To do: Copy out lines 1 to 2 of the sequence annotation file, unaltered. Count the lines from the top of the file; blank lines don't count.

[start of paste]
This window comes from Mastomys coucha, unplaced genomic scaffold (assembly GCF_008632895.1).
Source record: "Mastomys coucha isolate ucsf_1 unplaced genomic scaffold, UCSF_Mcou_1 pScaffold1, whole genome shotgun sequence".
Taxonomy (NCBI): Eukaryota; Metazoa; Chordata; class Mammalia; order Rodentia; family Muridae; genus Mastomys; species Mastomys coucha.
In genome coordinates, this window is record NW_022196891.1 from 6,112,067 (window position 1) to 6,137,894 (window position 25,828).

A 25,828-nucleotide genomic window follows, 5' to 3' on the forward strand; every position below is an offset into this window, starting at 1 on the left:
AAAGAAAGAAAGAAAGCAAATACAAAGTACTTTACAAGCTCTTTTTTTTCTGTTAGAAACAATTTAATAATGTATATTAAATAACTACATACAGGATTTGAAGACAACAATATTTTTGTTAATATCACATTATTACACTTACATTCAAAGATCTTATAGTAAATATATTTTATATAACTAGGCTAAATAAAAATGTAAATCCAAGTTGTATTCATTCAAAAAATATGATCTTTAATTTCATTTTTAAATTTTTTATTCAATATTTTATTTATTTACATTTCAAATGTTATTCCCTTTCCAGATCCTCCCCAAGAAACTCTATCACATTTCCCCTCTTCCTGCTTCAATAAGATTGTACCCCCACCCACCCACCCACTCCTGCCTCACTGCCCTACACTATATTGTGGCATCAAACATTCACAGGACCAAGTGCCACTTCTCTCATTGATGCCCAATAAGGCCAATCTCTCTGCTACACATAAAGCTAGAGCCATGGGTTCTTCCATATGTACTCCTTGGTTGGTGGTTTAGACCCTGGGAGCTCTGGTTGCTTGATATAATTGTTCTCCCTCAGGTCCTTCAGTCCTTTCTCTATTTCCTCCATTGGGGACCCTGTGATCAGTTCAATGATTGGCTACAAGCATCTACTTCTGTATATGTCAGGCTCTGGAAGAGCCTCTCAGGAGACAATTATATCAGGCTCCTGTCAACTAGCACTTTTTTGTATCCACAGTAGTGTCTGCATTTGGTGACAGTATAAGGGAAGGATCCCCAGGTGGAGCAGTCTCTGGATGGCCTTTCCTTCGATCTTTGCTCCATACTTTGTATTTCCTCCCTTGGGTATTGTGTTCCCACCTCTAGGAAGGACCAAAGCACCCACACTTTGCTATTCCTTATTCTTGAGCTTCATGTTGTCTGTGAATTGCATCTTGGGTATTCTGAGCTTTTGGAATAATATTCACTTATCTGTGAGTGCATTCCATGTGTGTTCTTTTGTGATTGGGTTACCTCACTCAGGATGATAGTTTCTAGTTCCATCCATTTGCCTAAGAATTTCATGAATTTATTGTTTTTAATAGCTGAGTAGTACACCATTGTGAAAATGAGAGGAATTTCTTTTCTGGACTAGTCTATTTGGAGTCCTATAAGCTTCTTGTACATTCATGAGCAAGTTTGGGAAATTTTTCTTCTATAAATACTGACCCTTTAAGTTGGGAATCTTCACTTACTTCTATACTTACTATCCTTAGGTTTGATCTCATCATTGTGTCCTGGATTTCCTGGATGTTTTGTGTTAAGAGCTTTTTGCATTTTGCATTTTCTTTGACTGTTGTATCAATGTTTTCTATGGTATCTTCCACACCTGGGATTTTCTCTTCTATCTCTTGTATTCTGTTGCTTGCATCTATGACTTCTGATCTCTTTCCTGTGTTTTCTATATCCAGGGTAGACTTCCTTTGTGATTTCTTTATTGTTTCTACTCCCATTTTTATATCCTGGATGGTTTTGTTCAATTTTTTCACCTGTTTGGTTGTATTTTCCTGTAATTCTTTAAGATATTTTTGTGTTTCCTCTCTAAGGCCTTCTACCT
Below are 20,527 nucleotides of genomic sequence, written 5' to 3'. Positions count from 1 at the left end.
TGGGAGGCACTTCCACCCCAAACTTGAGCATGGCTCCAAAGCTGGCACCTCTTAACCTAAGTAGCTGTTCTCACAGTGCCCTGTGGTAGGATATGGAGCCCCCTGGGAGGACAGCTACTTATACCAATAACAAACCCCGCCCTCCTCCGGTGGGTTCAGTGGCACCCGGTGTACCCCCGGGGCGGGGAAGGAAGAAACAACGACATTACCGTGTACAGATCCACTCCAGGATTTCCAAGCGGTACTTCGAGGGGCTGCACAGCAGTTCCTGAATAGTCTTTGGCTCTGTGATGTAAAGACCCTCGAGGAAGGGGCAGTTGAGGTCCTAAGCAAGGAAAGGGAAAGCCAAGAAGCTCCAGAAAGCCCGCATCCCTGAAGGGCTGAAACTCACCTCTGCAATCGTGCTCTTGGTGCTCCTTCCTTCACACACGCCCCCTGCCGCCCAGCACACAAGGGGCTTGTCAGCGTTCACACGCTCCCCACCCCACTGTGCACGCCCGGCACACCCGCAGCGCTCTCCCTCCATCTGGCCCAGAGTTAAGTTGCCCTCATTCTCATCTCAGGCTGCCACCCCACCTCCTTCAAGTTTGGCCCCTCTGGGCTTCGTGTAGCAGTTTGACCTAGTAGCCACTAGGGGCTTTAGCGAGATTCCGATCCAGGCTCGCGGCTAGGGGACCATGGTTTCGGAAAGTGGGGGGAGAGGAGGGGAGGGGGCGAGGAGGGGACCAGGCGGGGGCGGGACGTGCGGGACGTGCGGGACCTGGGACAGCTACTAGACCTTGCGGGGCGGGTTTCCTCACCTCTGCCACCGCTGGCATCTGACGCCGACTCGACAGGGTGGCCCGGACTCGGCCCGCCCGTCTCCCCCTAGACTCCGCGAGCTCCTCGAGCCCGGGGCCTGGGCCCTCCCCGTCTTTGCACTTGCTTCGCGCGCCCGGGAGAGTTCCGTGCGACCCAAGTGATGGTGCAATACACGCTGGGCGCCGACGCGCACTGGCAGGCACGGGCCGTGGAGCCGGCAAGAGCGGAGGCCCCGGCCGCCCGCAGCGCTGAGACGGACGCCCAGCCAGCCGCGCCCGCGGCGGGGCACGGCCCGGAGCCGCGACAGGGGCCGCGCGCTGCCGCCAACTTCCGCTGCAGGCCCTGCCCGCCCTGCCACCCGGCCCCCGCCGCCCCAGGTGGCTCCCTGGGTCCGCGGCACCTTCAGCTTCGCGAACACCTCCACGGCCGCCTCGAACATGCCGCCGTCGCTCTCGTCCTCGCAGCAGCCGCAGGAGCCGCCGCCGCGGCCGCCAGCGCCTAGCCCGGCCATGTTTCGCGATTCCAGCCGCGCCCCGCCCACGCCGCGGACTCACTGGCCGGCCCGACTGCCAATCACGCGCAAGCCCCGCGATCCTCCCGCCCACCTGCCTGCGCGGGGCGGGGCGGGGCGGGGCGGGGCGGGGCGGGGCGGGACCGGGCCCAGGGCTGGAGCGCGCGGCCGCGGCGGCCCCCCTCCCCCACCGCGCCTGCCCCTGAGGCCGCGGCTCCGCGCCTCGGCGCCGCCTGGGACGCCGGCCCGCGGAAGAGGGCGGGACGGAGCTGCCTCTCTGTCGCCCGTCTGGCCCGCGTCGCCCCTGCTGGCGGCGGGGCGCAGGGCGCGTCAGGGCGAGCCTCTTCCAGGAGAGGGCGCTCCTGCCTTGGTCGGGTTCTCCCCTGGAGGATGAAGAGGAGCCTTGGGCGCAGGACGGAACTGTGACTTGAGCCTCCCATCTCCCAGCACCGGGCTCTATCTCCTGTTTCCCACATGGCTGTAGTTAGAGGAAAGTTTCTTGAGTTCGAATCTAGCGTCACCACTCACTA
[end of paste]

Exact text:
This window comes from Mastomys coucha, unplaced genomic scaffold (assembly GCF_008632895.1).
Source record: "Mastomys coucha isolate ucsf_1 unplaced genomic scaffold, UCSF_Mcou_1 pScaffold1, whole genome shotgun sequence".